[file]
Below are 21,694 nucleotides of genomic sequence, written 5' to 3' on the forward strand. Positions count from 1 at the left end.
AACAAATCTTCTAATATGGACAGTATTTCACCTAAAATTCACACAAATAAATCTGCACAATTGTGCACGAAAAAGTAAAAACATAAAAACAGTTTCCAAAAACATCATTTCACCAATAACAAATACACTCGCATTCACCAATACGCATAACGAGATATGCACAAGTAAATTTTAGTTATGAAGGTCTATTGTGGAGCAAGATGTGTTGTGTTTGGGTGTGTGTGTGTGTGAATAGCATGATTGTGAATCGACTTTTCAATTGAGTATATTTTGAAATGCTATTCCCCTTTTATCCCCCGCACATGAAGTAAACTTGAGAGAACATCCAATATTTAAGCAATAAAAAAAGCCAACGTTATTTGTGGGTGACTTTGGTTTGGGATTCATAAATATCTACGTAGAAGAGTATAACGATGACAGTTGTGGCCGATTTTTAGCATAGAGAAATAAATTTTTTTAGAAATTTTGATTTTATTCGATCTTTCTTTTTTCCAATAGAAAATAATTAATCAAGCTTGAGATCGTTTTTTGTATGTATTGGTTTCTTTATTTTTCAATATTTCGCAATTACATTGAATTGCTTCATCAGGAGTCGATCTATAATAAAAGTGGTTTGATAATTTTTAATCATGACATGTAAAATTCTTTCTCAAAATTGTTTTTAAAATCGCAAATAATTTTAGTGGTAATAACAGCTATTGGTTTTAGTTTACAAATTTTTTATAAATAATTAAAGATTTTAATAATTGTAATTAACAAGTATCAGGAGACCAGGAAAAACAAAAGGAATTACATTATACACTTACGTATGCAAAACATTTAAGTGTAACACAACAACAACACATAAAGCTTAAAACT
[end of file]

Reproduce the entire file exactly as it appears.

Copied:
Below are 21,694 nucleotides of genomic sequence, written 5' to 3' on the forward strand. Positions count from 1 at the left end.
AACAAATCTTCTAATATGGACAGTATTTCACCTAAAATTCACACAAATAAATCTGCACAATTGTGCACGAAAAAGTAAAAACATAAAAACAGTTTCCAAAAACATCATTTCACCAATAACAAATACACTCGCATTCACCAATACGCATAACGAGATATGCACAAGTAAATTTTAGTTATGAAGGTCTATTGTGGAGCAAGATGTGTTGTGTTTGGGTGTGTGTGTGTGTGAATAGCATGATTGTGAATCGACTTTTCAATTGAGTATATTTTGAAATGCTATTCCCCTTTTATCCCCCGCACATGAAGTAAACTTGAGAGAACATCCAATATTTAAGCAATAAAAAAAGCCAACGTTATTTGTGGGTGACTTTGGTTTGGGATTCATAAATATCTACGTAGAAGAGTATAACGATGACAGTTGTGGCCGATTTTTAGCATAGAGAAATAAATTTTTTTAGAAATTTTGATTTTATTCGATCTTTCTTTTTTCCAATAGAAAATAATTAATCAAGCTTGAGATCGTTTTTTGTATGTATTGGTTTCTTTATTTTTCAATATTTCGCAATTACATTGAATTGCTTCATCAGGAGTCGATCTATAATAAAAGTGGTTTGATAATTTTTAATCATGACATGTAAAATTCTTTCTCAAAATTGTTTTTAAAATCGCAAATAATTTTAGTGGTAATAACAGCTATTGGTTTTAGTTTACAAATTTTTTATAAATAATTAAAGATTTTAATAATTGTAATTAACAAGTATCAGGAGACCAGGAAAAACAAAAGGAATTACATTATACACTTACGTATGCAAAACATTTAAGTGTAACACAACAACAACACATAAAGCTTAAAACT